The headlines in the morning newspapers in Guatemala share one word in common: annulled.
They refer, of course, to the latest twist in the labyrinthine case of genocide against the country's most notorious military leader, Efrain Rios Montt.
Similarly, the headlines all quote the same date: 19 April.
That is the day to which the case has now been re-set. Survivors and victims' families who gave testimonies after that day about the systematic rape, starvation and forced displacement of their villages now face having to return to court to deliver their evidence again.
At times the Rios Montt trial seems almost too convoluted and complex to fully understand without a doctorate in Guatemalan law. And even then, it is far from simple.
But in essence, the sentence has been annulled over a dispute between two judges.
A judge from an earlier stage in the proceedings, Patricia Flores, ordered the trial suspended over what she said were unconstitutional procedural errors made in the evidentiary phase.
When the head of the three-judge tribunal hearing the case, Jazmin Barrios, pressed on regardless, Mr Rios Montt's lawyer accused her of bias for which he was thrown out of court.
The half-day which the former leader spent without a lawyer by his side may have put the prosecution's entire case in jeopardy.
Dozens of witness statements must be reheard, the concluding arguments remade and a new sentence reached, the court has ordered.
Needless to say, Mr Rios Montt's defence team are also pushing for the judges to be dismissed and for new judges to be installed.
"This was to be expected," Edwin Canil told me with resignation. Mr Canil is a survivor of a brutal massacre of an Ixil indigenous community by the army during Mr Rios Montt's time in power.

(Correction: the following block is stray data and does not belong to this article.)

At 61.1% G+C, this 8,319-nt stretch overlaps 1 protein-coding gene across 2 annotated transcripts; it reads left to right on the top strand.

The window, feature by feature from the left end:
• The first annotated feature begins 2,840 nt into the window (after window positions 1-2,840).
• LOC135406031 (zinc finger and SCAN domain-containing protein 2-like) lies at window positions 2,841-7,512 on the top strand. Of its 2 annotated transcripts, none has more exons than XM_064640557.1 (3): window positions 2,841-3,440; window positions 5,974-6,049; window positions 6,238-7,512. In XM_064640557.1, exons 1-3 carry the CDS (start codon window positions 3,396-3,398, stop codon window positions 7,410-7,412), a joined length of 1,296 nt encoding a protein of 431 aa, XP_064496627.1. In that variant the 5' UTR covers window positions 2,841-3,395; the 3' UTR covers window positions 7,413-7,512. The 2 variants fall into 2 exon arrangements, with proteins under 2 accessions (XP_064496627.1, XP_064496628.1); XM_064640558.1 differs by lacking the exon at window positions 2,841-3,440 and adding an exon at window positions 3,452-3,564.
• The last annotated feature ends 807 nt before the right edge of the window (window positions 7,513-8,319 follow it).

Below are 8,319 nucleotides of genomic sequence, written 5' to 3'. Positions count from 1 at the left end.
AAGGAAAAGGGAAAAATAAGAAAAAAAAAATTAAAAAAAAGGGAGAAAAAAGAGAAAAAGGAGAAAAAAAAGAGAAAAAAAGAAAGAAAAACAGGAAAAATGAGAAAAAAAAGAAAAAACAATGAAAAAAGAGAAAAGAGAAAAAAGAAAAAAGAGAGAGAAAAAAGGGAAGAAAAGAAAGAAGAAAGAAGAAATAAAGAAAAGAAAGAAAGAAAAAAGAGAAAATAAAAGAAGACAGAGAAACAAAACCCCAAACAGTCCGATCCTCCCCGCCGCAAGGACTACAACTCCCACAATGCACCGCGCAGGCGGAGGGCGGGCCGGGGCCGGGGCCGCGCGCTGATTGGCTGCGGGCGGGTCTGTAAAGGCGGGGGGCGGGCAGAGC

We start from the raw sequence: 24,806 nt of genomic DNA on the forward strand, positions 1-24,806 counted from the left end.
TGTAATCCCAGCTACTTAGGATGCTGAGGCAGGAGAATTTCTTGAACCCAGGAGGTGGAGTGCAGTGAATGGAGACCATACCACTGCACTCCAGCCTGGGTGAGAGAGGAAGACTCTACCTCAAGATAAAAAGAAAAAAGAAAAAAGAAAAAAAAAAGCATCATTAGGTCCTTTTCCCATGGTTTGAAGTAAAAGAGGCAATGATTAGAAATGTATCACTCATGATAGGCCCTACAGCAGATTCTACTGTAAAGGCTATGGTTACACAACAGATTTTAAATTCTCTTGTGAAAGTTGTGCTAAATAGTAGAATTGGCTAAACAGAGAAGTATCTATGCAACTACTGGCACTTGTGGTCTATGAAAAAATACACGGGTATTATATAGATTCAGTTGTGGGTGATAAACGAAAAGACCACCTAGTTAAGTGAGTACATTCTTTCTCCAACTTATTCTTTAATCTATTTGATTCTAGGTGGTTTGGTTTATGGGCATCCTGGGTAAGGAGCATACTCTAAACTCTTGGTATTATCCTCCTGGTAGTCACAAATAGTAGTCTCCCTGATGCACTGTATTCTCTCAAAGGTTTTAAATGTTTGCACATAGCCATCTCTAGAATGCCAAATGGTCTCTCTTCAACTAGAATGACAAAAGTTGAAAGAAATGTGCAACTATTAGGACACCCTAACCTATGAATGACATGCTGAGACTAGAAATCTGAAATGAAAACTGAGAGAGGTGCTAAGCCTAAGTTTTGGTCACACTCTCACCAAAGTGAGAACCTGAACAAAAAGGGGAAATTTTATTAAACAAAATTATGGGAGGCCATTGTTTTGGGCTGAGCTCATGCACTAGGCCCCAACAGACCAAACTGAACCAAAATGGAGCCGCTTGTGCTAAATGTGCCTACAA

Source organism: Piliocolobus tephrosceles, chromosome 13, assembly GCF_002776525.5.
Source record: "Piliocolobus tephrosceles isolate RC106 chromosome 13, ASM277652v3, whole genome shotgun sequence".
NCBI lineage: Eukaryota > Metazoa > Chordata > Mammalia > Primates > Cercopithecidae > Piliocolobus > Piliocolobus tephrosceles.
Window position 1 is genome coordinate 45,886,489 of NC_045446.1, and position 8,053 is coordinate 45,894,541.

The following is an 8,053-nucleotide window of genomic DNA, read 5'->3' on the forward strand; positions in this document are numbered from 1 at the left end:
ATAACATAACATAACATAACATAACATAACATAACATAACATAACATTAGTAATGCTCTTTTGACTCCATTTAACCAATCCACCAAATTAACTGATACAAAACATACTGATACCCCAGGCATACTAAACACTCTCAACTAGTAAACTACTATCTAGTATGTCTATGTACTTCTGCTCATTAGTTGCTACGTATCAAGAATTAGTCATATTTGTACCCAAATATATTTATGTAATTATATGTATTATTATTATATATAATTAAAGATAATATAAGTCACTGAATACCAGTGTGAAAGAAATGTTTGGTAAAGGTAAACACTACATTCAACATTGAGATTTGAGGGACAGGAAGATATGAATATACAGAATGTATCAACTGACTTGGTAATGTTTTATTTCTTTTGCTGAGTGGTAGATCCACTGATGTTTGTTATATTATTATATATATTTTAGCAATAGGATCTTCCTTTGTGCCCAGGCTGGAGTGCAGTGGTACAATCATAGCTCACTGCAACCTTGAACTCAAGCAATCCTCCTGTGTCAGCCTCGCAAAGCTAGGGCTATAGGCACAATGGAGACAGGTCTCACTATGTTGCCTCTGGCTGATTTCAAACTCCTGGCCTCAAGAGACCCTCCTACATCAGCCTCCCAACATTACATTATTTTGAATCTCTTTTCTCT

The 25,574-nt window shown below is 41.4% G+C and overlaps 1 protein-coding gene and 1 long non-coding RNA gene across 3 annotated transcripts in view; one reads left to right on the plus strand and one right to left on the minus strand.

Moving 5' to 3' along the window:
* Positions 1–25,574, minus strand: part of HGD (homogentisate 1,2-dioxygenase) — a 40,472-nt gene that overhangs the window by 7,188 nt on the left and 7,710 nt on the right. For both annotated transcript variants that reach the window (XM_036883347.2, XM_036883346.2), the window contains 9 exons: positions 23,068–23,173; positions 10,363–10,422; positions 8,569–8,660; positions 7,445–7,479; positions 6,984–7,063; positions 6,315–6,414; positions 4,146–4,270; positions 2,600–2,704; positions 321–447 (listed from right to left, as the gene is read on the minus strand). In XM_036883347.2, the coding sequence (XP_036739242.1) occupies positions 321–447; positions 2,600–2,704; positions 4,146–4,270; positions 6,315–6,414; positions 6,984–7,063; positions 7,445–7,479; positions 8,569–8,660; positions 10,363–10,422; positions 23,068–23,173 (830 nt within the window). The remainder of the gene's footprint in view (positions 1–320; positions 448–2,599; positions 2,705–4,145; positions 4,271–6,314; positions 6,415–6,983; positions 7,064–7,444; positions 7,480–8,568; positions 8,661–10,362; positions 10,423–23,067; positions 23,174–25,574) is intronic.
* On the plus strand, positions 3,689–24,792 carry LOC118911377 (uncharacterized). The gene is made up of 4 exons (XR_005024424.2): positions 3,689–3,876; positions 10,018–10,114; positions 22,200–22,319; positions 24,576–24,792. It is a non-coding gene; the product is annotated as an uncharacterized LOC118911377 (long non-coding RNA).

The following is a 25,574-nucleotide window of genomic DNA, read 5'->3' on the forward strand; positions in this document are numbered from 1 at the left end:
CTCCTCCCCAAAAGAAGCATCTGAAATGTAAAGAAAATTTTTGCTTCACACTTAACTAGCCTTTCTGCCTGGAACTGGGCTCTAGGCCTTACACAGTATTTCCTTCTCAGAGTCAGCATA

With tears in his eyes, he told us of the slaughter of almost his entire family in 1983, of being forced to live in refugee camps in the Mexican state of Chiapas and of the dawning realisation when he went to university years later that it had not been the actions of small renegade groups of soldiers but rather a state policy to destroy his people.
He subsequently dedicated his life to working with one of the main human rights organisations, the Centre for Human Rights Legal Action (CALDH), to bring the charges of genocide and crimes against humanity against Mr Rios Montt.
"I told people recently that [the guilty sentence] wasn't the end of this, but only the start."
Legal question marks
For Mr Rios Montt's lawyer, Francisco Garcia Gudiel - the man who was thrown from the courtroom last month and whose absence gave the grounds to overturn the sentence - the constitutional court's decision was "justice".
"There were a series of deficiencies and violations in the process" against his client, he told the BBC earlier this week, and he repeated his claim that the lead judge was biased against him.
"What does it mean when a judge is hugging [Mr Rios Montt's opponents] after the sentence was passed, as if to say, 'I have delivered what you wanted'?" he asked rhetorically.
Mr Garcia Gudiel strongly believes the case against Mr Rios Montt will "fall of its own accord", saying there were so many legal question marks over the process that it is not possible that the genocide sentence will stand in its current form.
His critics accuse him of trying every legal trick in the book to block the case, put obstacles in the way of the judicial process and keep the 86-year-old former military leader out of jail.
For now, he has certainly achieved that final aim. A day after he was sentenced, Mr Rios Montt was transferred to a military hospital after fainting. His lawyer disputes the suggestion that it was an act.
"He is very unwell. He has a serious heart condition, suffers from hypertension, problems with his prostate and problems in five of his vertebrae which make it difficult to remain seated for long periods of time. He legs are asleep constantly."
Nevertheless, he insists his client is ready for the legal fight ahead.
So, it seems, are the victims.
"We knew they would do this, and after this they'll enter an appeal, and then another and so on," says massacre survivor, Edwin Canil.
"They haven't even begun to get politics involved," he says. He points to a law being proposed in parliament which would allow all prisoners aged 80 or over to serve their sentences at home.
"This has got a long way to go yet. It's just a question of who gets tired first: them or us. But we're still here and staying firm."